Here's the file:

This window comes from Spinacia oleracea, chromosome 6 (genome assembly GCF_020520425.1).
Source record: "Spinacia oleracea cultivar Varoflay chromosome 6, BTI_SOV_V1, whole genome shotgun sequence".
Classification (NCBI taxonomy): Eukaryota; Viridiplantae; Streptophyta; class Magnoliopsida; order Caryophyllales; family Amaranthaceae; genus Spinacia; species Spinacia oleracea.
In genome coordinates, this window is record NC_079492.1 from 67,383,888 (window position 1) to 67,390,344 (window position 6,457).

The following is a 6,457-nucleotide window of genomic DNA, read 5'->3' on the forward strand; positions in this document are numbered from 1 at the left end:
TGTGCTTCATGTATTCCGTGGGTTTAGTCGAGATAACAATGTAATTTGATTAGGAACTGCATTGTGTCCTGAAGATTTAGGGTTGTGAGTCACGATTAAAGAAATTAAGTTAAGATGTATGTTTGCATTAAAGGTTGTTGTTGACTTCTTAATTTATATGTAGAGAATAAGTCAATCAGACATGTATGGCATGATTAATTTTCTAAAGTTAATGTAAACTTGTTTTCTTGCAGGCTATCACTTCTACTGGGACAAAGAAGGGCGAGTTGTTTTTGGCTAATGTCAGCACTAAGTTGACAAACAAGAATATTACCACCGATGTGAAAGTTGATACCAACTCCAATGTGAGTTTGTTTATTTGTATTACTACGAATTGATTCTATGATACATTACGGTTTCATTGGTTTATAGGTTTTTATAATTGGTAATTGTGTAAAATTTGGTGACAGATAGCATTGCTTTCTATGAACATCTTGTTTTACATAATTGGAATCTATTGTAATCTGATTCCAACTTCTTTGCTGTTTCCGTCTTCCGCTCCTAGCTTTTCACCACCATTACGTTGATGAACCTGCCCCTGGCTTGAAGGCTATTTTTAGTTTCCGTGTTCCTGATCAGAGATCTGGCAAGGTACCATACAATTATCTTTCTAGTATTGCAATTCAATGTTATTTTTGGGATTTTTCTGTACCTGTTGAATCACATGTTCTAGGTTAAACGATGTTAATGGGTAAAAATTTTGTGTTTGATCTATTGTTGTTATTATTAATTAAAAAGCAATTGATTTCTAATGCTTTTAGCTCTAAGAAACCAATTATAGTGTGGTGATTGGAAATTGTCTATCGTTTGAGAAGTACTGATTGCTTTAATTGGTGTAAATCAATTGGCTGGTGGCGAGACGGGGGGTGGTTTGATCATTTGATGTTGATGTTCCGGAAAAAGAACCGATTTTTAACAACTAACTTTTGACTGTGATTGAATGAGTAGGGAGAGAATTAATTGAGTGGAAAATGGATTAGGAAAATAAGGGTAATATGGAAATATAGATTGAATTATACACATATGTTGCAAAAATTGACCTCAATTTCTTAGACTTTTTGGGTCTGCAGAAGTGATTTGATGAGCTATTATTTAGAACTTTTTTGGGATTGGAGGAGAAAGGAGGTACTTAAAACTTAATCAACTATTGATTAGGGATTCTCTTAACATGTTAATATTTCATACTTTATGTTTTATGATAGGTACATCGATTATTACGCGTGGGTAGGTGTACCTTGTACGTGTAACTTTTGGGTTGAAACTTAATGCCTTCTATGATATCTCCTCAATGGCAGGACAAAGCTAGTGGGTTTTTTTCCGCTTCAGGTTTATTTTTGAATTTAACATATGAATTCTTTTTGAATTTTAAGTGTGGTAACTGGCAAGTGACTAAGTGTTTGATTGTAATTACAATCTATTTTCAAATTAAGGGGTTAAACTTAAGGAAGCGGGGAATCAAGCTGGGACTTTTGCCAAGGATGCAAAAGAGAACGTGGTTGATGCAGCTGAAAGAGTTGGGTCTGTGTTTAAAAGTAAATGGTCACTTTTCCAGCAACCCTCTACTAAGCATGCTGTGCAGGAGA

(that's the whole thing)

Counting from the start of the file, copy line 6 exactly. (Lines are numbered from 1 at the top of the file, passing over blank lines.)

TGTGCTTCATGTATTCCGTGGGTTTAGTCGAGATAACAATGTAATTTGATTAGGAACTGCATTGTGTCCTGAAGATTTAGGGTTGTGAGTCACGATTAAAGAAATTAAGTTAAGATGTATGTTTGCATTAAAGGTTGTTGTTGACTTCTTAATTTATATGTAGAGAATAAGTCAATCAGACATGTATGGCATGATTAATTTTCTAAAGTTAATGTAAACTTGTTTTCTTGCAGGCTATCACTTCTACTGGGACAAAGAAGGGCGAGTTGTTTTTGGCTAATGTCAGCACTAAGTTGACAAACAAGAATATTACCACCGATGTGAAAGTTGATACCAACTCCAATGTGAGTTTGTTTATTTGTATTACTACGAATTGATTCTATGATACATTACGGTTTCATTGGTTTATAGGTTTTTATAATTGGTAATTGTGTAAAATTTGGTGACAGATAGCATTGCTTTCTATGAACATCTTGTTTTACATAATTGGAATCTATTGTAATCTGATTCCAACTTCTTTGCTGTTTCCGTCTTCCGCTCCTAGCTTTTCACCACCATTACGTTGATGAACCTGCCCCTGGCTTGAAGGCTATTTTTAGTTTCCGTGTTCCTGATCAGAGATCTGGCAAGGTACCATACAATTATCTTTCTAGTATTGCAATTCAATGTTATTTTTGGGATTTTTCTGTACCTGTTGAATCACATGTTCTAGGTTAAACGATGTTAATGGGTAAAAATTTTGTGTTTGATCTATTGTTGTTATTATTAATTAAAAAGCAATTGATTTCTAATGCTTTTAGCTCTAAGAAACCAATTATAGTGTGGTGATTGGAAATTGTCTATCGTTTGAGAAGTACTGATTGCTTTAATTGGTGTAAATCAATTGGCTGGTGGCGAGACGGGGGGTGGTTTGATCATTTGATGTTGATGTTCCGGAAAAAGAACCGATTTTTAACAACTAACTTTTGACTGTGATTGAATGAGTAGGGAGAGAATTAATTGAGTGGAAAATGGATTAGGAAAATAAGGGTAATATGGAAATATAGATTGAATTATACACATATGTTGCAAAAATTGACCTCAATTTCTTAGACTTTTTGGGTCTGCAGAAGTGATTTGATGAGCTATTATTTAGAACTTTTTTGGGATTGGAGGAGAAAGGAGGTACTTAAAACTTAATCAACTATTGATTAGGGATTCTCTTAACATGTTAATATTTCATACTTTATGTTTTATGATAGGTACATCGATTATTACGCGTGGGTAGGTGTACCTTGTACGTGTAACTTTTGGGTTGAAACTTAATGCCTTCTATGATATCTCCTCAATGGCAGGACAAAGCTAGTGGGTTTTTTTCCGCTTCAGGTTTATTTTTGAATTTAACATATGAATTCTTTTTGAATTTTAAGTGTGGTAACTGGCAAGTGACTAAGTGTTTGATTGTAATTACAATCTATTTTCAAATTAAGGGGTTAAACTTAAGGAAGCGGGGAATCAAGCTGGGACTTTTGCCAAGGATGCAAAAGAGAACGTGGTTGATGCAGCTGAAAGAGTTGGGTCTGTGTTTAAAAGTAAATGGTCACTTTTCCAGCAACCCTCTACTAAGCATGCTGTGCAGGAGA